Causes, casualties, and miscellaneous facts about the 14 most-significant earthquakes of that decade. This Flash rollover reveals facts about each of the earthquakes.
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Rolling over the red-circled numbers reveals the
A beautiful map of the latest earthquakes in near-real time. The map also provides links to related resources, news, and connections to 3D maps.
The IRIS Earthquake Browser (IEB) is an interactive tool for exploring millions of seismic event epicenters (normally earthquakes) on a map of the world. Selections of up to 5000 events can also be viewed in 3D and freely rotated with the 3D Viewer companion tool.
Earth is an active place and earthquakes are always happening somewhere. In fact, the National Earthquake Information Center locates about 12,000-14,000 earthquakes each year! This fact sheet illustrates information on the frequency of earthquakes of various magnitudes, along with details on the effects of earthquakes and the equivalent energy release.
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The 1964 Great Alaska Earthquake occurred on Good Friday, March 27th. Liquefaction in and around Anchorage tore the land apart. At magnitude 9.2, it was the second largest quake ever recorded by seismometers.
In 1985, a Great, magnitude 8.1 subduction zone earthquake occurred beneath the coast of Michoacan, Mexico causing over 9,000 fatalities over 350 km away. What caused it and how has Mexico instituted their Earthquake Early Warning system? This animation describes the mechanics.
This animation explores three major mechanisms for earthquakes in South America due to the interaction of the Nazca and South American plates.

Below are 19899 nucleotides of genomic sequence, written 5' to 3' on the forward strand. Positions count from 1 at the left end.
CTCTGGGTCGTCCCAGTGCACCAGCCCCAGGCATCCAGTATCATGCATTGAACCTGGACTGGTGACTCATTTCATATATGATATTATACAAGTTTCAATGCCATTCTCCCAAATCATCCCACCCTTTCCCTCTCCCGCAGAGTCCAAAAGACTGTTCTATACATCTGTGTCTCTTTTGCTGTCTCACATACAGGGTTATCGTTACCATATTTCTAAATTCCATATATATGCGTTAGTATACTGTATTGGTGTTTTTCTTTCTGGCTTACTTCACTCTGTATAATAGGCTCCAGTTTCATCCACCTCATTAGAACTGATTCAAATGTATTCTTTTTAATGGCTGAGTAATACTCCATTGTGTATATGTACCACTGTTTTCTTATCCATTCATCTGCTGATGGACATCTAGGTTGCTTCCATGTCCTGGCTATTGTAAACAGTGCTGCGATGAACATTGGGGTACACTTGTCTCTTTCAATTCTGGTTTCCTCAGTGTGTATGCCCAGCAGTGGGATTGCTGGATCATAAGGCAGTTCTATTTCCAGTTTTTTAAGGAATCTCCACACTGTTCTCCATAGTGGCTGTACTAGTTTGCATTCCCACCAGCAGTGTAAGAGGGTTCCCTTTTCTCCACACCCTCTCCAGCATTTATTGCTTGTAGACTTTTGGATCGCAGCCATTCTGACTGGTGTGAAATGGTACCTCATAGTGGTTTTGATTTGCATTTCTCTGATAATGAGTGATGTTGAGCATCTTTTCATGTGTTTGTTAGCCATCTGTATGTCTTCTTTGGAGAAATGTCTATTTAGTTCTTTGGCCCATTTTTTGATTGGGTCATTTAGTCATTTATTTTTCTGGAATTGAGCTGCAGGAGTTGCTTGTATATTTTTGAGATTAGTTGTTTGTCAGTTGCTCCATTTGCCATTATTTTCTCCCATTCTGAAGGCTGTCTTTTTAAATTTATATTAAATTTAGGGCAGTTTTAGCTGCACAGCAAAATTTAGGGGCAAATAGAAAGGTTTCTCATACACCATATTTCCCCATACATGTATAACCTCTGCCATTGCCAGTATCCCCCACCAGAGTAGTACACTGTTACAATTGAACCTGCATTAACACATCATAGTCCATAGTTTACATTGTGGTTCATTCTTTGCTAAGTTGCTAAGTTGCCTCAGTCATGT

The Solomon and Vanuatu Islands are subduction-related features caused by the subduction of the Indo-Australian Plate beneath the greater Pacific Plate. It is a seismically active area of frequent large earthquakes.
In 2004 a Magnitude 9.1 interplate subduction earthquake triggered a tsunami that killed over 230,000 people. Yet a nearby magnitude 8.7 intraplate earthquake in 2012, caused little damage and generated minimal ocean waves. This animation describes the different tectonic settings of the two plates, and how the Indo-Australian plate seems destined to become two distinct tectonic plates: the Indian and the Australian plates.
Strike-slips faults like the one that devastated Haiti don't generally cause tsunami, except for small local ripples. The Haiti earthquake was a horizontal motion. Tsunamis are caused by either an uplifting of the ocean floor, or by a huge chunk of land sliding into the ocean. Subduction-zone earthquakes raise the ocean bottom suddenly to push the water in tsunamis.
Pakistan is split along the boundary between the Eurasian and Indian plates where the India plate slides northward relative to the Eurasia plate in the east. The Eruasia Plate is also being shoved by the Arabia plate as it subducts northward beneath the Eurasia plate along the boundary south of this map. These motions typically result in north-south to northeast-southwest strike-slip motion.